Content Catchup: Why Upworthy’s Sponsored Stories Are Going Viral, and More Must-Read Stories
If you spent all weekend wondering whether trekking through the New York humidity qualifies as a water sport, these stories will get you caught up and make you sound like the smartest guy in the room. Or at least, you know, competent enough to avoid getting fired:
Stuff 50 marketing and media people in a room, and they’ll inevitably end up talking about two things: whiskey and native advertising. Upworthy added an incredibly interesting talking point to that discussion when they revealed that their brand-sponsored content is outperforming their regular content by a factor of three to one. I take a look at why these results pass the smell test, and the reasons that sites like Upworthy may be tailor-made for native ad success. Read it.
The branded web series is the hot new content marketing trend, but that doesn’t mean it’s actually new. Jillian Richardson writes:
Before Chipotle’s “Farmed and Dangerous” and IKEA’s “Easy To Assemble,” there was “The Temp Life,” the web’s first-ever branded series, which was launched in 2006 by professional actor and producer Wilson Cleveland. I caught up with Wilson to dig deeper into the process of creating his shows and to see what advice he has for companies and creatives that want to embark on similar projects. Read it.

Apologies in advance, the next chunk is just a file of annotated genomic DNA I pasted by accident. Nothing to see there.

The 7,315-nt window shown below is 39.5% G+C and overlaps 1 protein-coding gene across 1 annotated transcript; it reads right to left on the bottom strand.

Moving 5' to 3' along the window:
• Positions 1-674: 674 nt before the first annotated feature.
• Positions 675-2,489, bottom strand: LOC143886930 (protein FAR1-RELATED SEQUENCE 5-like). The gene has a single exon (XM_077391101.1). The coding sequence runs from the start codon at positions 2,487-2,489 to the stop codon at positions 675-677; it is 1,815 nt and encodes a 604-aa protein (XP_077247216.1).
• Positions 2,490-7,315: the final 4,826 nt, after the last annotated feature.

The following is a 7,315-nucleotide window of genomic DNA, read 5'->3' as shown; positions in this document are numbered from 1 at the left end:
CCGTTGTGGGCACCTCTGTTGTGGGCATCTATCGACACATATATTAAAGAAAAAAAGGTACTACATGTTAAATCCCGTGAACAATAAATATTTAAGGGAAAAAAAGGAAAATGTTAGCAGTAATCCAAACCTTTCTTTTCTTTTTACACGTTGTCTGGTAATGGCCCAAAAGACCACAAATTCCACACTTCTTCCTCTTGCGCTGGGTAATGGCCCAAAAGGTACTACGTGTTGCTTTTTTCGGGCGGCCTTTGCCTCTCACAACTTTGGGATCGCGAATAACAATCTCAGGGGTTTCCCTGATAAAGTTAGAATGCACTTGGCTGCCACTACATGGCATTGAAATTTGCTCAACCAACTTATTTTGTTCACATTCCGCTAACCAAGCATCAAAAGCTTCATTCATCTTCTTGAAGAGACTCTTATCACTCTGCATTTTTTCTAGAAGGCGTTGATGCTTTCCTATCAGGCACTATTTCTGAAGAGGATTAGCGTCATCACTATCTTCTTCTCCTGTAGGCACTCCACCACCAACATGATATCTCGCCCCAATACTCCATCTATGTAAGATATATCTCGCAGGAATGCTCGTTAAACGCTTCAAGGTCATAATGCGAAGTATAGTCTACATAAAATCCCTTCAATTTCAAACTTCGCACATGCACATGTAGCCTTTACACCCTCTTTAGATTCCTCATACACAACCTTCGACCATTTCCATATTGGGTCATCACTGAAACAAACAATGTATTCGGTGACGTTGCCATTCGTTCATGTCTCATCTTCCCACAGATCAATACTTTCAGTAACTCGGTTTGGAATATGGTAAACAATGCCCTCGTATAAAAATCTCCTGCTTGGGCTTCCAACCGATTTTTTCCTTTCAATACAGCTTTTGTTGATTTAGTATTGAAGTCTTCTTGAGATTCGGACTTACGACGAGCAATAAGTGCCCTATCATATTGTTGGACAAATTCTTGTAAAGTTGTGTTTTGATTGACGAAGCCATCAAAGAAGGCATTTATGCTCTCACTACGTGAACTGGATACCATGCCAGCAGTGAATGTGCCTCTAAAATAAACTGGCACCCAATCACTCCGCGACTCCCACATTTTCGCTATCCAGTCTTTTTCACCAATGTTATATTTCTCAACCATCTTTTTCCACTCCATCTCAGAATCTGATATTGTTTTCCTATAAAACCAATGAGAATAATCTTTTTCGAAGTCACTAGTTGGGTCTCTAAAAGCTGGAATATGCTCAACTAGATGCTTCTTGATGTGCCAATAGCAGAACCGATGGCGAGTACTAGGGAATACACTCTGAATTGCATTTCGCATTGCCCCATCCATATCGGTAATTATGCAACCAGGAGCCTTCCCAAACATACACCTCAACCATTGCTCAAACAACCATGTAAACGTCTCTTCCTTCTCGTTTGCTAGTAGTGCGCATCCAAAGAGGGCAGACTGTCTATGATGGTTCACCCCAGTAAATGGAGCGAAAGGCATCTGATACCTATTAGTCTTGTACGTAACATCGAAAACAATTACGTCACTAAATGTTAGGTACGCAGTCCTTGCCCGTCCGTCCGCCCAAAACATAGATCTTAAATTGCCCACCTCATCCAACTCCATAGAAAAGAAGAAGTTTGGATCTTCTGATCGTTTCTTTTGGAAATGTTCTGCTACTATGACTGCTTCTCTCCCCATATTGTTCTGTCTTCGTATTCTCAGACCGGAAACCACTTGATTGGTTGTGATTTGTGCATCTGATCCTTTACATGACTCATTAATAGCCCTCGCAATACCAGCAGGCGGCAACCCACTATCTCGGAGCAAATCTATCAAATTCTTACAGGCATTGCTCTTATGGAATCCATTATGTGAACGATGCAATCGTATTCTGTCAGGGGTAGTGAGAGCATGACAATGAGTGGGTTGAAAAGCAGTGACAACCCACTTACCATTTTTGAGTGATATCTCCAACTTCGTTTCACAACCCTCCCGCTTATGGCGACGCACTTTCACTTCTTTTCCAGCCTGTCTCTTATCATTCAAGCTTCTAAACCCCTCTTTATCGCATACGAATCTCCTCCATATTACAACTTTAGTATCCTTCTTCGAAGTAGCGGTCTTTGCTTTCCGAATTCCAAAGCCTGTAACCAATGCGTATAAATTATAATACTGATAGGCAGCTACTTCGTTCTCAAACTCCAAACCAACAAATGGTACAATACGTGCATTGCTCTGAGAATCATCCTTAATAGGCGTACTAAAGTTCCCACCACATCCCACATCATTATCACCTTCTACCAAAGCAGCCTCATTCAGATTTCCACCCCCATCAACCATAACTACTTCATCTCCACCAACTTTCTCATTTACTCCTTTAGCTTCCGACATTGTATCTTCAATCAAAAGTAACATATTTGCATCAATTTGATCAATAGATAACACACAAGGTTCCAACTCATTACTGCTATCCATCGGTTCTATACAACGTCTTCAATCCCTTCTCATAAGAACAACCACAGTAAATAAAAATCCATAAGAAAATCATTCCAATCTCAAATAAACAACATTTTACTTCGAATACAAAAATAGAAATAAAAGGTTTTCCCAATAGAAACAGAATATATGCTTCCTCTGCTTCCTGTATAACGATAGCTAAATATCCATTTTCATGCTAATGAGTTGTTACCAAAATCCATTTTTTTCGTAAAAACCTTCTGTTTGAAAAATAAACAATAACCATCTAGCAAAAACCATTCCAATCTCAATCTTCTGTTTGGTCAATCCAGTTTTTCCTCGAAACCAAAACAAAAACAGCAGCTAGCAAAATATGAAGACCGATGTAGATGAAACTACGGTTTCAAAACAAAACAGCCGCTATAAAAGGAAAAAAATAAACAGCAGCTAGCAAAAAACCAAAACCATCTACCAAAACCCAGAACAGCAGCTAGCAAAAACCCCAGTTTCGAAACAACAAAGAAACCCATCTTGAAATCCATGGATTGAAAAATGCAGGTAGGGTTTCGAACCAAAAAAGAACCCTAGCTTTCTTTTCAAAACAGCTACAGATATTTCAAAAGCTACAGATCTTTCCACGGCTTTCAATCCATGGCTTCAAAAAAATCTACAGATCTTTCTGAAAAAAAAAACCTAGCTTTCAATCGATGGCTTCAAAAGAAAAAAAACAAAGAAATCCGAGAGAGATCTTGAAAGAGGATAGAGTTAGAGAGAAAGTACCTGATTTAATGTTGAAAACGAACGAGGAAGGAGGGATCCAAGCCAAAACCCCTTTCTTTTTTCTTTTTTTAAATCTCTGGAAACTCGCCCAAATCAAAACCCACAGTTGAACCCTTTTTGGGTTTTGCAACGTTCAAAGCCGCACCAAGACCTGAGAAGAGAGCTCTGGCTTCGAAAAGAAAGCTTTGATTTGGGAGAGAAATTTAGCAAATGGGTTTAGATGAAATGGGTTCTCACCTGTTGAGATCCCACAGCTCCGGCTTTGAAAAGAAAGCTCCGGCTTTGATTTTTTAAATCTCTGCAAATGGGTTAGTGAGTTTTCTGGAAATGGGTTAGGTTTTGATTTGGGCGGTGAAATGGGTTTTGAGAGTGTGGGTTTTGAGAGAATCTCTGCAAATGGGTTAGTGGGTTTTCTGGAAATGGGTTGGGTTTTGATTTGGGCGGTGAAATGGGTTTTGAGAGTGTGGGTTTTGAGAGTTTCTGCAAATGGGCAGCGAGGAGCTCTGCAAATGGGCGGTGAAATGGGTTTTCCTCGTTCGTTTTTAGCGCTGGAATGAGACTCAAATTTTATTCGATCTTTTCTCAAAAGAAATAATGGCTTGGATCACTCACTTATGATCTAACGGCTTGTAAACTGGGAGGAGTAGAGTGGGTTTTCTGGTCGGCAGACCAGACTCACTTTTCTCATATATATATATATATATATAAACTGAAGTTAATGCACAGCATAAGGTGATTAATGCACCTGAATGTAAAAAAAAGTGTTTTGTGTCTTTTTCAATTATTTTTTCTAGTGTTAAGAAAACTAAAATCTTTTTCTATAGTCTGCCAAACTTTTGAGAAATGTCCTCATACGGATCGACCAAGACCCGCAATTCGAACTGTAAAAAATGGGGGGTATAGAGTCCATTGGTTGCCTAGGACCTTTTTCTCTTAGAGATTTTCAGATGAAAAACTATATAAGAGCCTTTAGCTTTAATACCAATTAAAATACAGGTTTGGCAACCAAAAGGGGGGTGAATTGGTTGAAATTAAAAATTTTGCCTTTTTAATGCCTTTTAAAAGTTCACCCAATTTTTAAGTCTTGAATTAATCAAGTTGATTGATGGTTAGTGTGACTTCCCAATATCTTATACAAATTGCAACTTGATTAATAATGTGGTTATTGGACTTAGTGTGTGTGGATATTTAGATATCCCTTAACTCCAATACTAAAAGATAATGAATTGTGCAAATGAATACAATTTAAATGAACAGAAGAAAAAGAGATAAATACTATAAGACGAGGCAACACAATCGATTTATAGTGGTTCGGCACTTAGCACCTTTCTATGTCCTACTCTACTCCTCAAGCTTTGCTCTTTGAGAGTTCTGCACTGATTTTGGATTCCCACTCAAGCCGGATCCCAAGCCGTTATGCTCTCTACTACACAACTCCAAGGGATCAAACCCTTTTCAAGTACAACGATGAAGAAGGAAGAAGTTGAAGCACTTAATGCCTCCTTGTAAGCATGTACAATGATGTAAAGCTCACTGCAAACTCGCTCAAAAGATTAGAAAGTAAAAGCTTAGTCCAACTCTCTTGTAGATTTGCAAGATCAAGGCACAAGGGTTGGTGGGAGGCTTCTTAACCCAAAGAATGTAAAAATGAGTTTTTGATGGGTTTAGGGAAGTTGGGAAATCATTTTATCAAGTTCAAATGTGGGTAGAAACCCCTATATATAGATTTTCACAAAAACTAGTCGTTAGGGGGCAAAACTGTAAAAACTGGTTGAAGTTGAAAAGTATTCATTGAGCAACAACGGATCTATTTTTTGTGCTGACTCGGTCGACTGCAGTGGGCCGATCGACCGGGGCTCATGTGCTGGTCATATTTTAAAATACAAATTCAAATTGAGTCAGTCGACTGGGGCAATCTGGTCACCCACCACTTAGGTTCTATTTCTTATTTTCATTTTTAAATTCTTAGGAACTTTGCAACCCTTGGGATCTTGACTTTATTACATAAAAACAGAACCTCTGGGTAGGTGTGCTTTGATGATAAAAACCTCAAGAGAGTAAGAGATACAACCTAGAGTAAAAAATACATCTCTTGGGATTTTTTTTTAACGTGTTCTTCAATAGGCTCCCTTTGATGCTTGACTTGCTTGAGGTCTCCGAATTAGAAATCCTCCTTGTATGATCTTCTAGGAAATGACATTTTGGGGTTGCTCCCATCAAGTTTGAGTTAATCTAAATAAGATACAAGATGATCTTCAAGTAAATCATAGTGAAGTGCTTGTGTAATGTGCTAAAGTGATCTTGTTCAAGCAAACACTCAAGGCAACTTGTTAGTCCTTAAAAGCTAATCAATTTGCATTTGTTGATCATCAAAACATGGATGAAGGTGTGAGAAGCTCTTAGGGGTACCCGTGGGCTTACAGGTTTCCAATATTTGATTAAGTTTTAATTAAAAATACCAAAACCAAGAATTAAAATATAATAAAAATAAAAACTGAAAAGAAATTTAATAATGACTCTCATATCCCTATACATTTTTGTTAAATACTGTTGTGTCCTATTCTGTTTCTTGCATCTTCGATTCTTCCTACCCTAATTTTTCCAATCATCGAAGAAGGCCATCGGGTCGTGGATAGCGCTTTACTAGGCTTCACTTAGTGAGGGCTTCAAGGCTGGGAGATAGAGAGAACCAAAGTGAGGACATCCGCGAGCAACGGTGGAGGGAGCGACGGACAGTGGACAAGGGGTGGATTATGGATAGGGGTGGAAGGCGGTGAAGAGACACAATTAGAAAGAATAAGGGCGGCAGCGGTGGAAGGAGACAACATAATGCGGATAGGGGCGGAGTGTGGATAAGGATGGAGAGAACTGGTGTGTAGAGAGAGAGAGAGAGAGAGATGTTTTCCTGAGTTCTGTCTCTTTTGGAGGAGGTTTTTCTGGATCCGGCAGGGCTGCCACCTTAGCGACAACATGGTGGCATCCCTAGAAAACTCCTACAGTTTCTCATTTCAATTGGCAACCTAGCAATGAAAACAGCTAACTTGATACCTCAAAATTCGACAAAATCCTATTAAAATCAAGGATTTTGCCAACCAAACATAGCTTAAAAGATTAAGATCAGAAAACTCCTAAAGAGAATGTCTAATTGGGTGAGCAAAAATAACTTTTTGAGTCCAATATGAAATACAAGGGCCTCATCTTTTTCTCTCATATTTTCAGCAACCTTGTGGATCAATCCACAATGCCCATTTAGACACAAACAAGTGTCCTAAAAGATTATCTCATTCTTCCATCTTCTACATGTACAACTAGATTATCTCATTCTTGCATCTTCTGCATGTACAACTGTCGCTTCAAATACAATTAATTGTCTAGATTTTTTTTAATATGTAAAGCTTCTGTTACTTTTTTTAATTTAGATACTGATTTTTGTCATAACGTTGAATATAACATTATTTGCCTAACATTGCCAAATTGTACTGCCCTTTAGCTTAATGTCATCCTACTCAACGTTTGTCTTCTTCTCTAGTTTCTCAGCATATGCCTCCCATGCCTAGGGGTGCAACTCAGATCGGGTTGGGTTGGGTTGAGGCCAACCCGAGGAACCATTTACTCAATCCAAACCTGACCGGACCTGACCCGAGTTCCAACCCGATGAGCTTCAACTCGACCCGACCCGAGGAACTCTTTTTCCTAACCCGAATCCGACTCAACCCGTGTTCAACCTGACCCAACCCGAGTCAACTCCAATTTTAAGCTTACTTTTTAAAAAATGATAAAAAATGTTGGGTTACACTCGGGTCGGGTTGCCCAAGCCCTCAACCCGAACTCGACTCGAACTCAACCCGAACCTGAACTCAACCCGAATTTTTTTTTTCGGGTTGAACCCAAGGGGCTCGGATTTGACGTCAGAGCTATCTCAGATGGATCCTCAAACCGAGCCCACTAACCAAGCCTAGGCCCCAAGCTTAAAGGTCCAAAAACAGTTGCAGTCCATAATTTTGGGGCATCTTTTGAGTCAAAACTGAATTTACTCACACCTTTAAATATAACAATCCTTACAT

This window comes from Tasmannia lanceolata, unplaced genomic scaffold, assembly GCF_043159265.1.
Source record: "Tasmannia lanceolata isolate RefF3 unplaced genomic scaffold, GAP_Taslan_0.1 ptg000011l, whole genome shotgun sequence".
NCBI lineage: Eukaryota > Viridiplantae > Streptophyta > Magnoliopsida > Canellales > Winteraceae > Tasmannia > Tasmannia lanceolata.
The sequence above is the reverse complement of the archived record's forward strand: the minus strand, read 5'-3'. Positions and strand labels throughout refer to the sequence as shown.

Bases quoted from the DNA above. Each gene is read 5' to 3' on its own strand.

If you’re up on your new media speak, you’ve probably heard of the “Attention Web,” the term used for monetizing time and attention instead of clicks. Ultimately, cashing in on something is way better than just hearing about it, and Chartbeat’s Tony Haile has a guide to show how you can do just that.
Last week, I wrote about one of the most fascinating (and terrifying) studies of recent months and what it means for content marketers:
When I’m advocating for the potential of brand storytelling, there’s one neuroscience study that I’m always tempted to reference, mostly because of this super-sexy tl; dr: Three in eight people love a brand more than their spouses or kids, all because of the story button in their brains. Read it.
In the wake of a Cannes Lions festival where no piece of branded content and entertainment took home the Grand Prix, judge Patricia Weiss explains why—and what she expects to happen next:
With the branded content industry on the rise, this “watershed” moment can happen. But we have a long way to go and a lot of work to do. A lot to learn and discover. And it’s the great challenge for all brands and agencies because the audience has spoken, and they choose meaningful stories. Read it.
That’s the best from us. What stories rocked your world this week? Holler atcha boy @JoeLazauskas on Twitter.